Thailand's army has seized control of power in the Southeast Asian state to restore order after months of political turmoil that has hurt the economy and tourism.
While Thailand is no stranger to political crisis or military coups, analysts fear latest developments may have a protracted impact on a country often referred to as the "land of smiles."
Here's the low-down on the Thai crisis.
History of instability:
Thailand has a history of political instability with over 20 prime ministers since 1946 when a new constitution came into being. It has faced 19 military coups, 12 successful, since the country became a constitutional monarchy in 1932.
Thursday's coup followed over six months of political protests amid a power struggle between supporters of former Prime Minister Thaksin Shinawatra and the royalist establishment.
The last time the military intervened was in 2006 to oust Thaksin. The military held control for more than a year until elections were help in December 2007.
Red versus Yellow:
Since 2006, Thailand has essentially been polarized into two camps.
On the one hand is the "red-shirt" faction. It supports Thaksin and his sister Yingluck Shinawatra who was ordered by the courts to step down as prime minister on May 7 for an abuse of power. The red shirts say the 2006 coup and subsequent court rulings that dissolved parties close to Thaksin show that Thai society is unjust.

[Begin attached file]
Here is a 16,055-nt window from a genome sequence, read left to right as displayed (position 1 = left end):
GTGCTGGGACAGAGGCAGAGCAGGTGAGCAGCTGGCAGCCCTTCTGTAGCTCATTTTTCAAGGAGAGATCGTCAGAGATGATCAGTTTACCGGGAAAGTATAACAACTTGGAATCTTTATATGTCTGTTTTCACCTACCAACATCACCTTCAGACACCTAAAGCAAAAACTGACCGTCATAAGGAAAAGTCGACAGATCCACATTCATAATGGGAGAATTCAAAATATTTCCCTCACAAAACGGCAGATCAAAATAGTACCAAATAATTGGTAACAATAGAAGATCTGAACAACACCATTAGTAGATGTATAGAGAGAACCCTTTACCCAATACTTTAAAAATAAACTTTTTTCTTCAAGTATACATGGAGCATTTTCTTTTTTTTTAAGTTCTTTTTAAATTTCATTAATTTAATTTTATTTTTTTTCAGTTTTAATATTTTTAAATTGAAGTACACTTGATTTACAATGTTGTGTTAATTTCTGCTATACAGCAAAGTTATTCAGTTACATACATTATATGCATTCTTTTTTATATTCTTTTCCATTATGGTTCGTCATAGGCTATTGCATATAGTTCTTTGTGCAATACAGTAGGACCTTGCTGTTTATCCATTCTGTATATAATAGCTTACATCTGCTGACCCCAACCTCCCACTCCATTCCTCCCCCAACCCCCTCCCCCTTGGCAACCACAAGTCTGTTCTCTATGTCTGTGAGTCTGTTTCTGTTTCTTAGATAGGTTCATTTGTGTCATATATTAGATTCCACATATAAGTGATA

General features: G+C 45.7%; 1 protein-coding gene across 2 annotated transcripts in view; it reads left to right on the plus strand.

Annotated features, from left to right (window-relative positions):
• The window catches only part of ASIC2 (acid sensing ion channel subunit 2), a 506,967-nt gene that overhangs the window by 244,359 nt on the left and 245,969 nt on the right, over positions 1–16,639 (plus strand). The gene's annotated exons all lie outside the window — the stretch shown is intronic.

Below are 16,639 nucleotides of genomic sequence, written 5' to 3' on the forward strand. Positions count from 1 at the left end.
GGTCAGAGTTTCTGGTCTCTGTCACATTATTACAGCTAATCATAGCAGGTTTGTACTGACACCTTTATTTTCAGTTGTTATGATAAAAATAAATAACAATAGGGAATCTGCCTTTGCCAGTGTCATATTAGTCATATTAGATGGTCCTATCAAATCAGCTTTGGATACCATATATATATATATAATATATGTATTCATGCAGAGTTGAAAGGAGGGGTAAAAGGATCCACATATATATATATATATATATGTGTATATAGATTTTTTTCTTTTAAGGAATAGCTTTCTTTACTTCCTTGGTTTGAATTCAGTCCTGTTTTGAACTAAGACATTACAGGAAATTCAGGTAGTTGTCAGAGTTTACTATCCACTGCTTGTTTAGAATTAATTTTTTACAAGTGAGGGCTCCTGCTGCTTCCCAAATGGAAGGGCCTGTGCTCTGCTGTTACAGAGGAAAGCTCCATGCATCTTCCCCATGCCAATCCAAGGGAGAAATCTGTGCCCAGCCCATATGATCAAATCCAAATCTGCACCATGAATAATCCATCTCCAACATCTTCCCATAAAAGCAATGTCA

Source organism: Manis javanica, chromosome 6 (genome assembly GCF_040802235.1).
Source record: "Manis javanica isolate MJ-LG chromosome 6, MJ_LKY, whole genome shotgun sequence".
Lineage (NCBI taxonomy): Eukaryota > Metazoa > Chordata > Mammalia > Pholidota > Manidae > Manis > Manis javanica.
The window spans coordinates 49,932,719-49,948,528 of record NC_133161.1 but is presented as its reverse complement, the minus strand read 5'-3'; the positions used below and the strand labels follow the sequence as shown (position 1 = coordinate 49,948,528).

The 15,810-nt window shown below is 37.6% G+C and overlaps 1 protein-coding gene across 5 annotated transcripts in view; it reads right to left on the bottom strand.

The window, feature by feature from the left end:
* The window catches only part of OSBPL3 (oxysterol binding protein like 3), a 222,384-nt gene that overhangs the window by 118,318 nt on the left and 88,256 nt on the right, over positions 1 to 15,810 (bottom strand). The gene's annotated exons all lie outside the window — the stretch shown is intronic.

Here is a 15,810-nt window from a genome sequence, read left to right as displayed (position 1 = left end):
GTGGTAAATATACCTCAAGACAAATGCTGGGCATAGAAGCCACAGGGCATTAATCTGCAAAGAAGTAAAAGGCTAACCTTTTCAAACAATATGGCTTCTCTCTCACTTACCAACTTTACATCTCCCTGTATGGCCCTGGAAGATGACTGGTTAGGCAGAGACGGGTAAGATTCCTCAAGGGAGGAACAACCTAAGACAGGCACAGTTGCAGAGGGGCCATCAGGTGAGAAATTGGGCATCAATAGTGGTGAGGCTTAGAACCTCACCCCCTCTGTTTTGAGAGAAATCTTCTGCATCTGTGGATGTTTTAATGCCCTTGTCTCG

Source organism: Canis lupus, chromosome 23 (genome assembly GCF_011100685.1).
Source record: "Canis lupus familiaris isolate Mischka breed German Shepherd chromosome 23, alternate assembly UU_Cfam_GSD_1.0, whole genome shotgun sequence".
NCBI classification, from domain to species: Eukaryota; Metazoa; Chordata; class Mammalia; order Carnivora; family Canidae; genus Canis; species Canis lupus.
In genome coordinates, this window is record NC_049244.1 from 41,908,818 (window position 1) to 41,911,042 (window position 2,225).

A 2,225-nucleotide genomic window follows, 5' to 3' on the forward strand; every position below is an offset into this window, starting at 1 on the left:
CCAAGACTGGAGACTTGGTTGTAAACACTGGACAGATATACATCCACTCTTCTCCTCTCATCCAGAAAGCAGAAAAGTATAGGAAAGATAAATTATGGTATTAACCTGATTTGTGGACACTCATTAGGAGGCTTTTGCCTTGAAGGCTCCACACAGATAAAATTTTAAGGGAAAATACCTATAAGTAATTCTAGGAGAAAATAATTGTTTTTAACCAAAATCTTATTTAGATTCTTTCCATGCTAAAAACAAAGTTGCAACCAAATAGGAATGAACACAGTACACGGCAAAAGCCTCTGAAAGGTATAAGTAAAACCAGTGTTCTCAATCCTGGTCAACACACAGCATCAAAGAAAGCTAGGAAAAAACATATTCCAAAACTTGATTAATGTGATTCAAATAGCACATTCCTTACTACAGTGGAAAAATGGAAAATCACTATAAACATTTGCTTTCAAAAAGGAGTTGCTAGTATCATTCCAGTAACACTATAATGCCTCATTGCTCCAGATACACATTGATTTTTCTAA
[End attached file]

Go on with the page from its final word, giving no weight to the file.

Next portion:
Then there is the "yellow shirt" faction. This is made up of the middle class in Bangkok, the Thai capital, royalists and retired generals. They have called for several versions of an appointed government in recent months and are aligned to the opposition Democrats, who have not won a national vote since 1992 and boycotted an election in February.
Army chief Prayuth Chan-ocha, who declared martial law on Tuesday, had tried to get various factions to talk before Thursday's bloodless coup.
The red shirts took to the streets in 2009 and 2010 to call for fresh elections and the fear is they will do the same again. The 2010 protests were put down by the military and resulted in more than 90 deaths.
According to a Reuters report on Friday, the red-shirt supporters said they had no immediate plans for protests that they had threatened should the army seize power.
Still, analysts do not rule out large-scale protests that could descend into violence.
"The Red Shirts now appear to have the capacity not only to bring large-scale protests to the streets but also, we believe, to pursue a serious insurgency from its heartlands in the north of the country," Nomura said in a note Thursday.
The king's role:
King Bhumibol Adulyadej has headed Thailand's constitutional monarchy for over 60 years, but the 86-year-old's health is failing. While he is revered across the country and seen a source of stability, there are concerns about the future.
"The 500-pound gorilla in the room is the health of the king, how long he'll be around and who will follow," Steve Vickers, CEO of Steve Vickers & Associates, a risk mitigation consultancy, told CNBC.
Army chief Prayuth Chan-ocha was expected to meet the king on Friday to explain the army's move.
The coup has been condemned by a number of countries including the U.S., the European Union and Thailand's neighbors in Asia -- Japan and Australia.
Kristie Kenney, U.S. ambassador to Thailand, told CNBC: "The safety of U.S. citizens is my top priority and the top priority of our embassy."
"We have advised U.S. citizens of the coup, of the curfew which is 10pm to 5am throughout Thailand and we have asked them to use caution," she added.